Malone, who believes death and disability still warrant vaccination in high-risk populations, subscribes to Vanden Bossche’s theory that continued mass vaccination campaigns will enable new, more infectious viral variants.
“Geert Vanden Bossche — I am on board with that now,” Malone said, “that we really shouldn’t be doing universal vaccination because we’re just going to be generating escape mutants.”
Five CDC studies show waning vaccine immunity to Delta variant
One study found vaccine effectiveness among frontline healthcare workers declined by nearly 30 percentage points since the Delta variant became the dominant strain in the U.S. The analysis also concluded COVID vaccines were only 80% effective in preventing infection among the frontline healthcare workers.
The second study examined 43,000 Los Angeles residents 16 and older. Between May 1 and July 25, 25.3% of COVID infections occurred in fully vaccinated persons and 3.3% were in partially vaccinated persons.
The CDC cautioned in its report that vaccine effectiveness “might also be declining as time since vaccination increases and because of poor precision in estimates due to limited number of weeks of observation.”
The publication of the new studies comes a week after the CDC released its first three reports on vaccine efficacy — which also showed waning vaccine protection against the Delta variant.
The CDC’s Walensky said during an Aug. 18 press briefing the data demonstrates vaccine effectiveness against SARS-CoV-2 infection is waning over time against the Delta variant.
One study assessed Pfizer and Moderna’s effectiveness against infections among nursing home residents, and found it dropped from 75% pre-Delta to 53% when Delta became dominant. The study didn’t differentiate between asymptomatic, symptomatic and severe infections.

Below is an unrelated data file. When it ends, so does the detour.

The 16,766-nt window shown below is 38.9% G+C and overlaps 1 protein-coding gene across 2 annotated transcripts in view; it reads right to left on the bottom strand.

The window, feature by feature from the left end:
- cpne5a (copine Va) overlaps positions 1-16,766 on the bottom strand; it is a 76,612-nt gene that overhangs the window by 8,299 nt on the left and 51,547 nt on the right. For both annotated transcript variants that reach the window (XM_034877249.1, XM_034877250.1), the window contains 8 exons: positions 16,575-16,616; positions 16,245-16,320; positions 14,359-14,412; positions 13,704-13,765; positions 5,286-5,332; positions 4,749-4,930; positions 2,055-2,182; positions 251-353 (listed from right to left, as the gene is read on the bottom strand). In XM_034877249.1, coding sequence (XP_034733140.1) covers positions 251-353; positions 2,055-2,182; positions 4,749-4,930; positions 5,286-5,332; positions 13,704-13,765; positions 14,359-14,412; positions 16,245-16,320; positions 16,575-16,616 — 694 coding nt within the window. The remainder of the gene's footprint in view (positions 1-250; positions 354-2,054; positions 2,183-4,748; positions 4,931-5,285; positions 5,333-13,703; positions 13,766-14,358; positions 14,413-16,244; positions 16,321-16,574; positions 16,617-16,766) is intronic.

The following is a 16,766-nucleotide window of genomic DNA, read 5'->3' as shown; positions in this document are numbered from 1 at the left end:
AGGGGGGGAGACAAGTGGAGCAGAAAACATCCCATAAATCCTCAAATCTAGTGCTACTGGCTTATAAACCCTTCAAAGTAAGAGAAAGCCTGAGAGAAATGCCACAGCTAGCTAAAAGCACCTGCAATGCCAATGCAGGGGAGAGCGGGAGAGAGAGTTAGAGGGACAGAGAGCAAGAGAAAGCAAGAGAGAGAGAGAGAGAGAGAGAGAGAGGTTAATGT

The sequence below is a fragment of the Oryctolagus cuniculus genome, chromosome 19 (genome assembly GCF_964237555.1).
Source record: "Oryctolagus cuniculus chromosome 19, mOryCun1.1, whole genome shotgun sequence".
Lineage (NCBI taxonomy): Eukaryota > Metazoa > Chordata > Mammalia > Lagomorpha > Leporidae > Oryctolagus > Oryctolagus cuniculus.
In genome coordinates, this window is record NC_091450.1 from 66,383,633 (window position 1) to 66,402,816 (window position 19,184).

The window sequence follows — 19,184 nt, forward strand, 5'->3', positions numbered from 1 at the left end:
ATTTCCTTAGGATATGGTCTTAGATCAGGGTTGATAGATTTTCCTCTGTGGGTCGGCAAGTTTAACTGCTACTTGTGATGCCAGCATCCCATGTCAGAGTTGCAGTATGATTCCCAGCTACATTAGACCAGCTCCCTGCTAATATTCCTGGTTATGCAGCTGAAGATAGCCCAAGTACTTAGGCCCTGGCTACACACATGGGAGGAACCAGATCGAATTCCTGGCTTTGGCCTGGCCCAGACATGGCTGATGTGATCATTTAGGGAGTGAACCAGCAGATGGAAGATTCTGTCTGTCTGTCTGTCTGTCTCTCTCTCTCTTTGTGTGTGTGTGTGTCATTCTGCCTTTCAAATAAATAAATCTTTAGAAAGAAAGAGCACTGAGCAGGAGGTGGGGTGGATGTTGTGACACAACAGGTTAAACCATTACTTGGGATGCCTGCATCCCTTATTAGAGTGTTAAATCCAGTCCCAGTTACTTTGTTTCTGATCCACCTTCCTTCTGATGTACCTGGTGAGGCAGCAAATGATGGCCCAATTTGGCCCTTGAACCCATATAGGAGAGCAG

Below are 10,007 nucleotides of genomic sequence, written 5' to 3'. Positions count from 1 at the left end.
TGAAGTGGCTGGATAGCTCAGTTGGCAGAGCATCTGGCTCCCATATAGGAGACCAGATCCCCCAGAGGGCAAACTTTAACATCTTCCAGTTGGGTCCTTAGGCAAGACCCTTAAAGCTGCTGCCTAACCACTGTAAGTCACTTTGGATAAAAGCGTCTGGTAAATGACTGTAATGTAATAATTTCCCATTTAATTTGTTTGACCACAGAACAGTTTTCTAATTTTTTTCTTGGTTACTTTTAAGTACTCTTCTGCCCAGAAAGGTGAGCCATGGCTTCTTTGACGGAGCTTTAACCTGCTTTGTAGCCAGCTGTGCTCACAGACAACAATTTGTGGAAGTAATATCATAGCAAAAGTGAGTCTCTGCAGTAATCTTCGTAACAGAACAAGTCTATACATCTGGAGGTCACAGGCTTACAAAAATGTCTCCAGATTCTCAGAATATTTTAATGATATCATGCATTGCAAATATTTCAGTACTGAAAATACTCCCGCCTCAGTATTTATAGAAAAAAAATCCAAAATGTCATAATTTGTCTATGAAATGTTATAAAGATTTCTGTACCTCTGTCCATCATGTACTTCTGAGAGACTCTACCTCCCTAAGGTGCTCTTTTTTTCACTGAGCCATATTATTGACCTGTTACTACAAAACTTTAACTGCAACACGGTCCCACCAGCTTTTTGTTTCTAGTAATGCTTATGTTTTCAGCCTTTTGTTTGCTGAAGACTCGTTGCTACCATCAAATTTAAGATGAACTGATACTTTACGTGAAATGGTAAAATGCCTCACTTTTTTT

Another study used data from 21 hospitals to estimate the effectiveness of Pfizer and Moderna mRNA vaccines against hospitalisation over time. Among 1,129 patients who received two doses of a mRNA vaccine, vaccine effectiveness was 86% 2 to12 weeks after vaccination and 84% at 13 to 24 weeks.
The third study, using New York state data, found all three vaccines’ effectiveness against infection dropped from 92% in early May to 80% at the end of July, but the effectiveness against hospitalisation remained relatively stable.
As The Defender reported Aug. 23, the U.S. Food and Drug Administration (FDA) granted full approval to Pfizer’s COVID vaccine for people 16 years and older — without allowing public discussion or holding a formal advisory committee meeting to discuss data.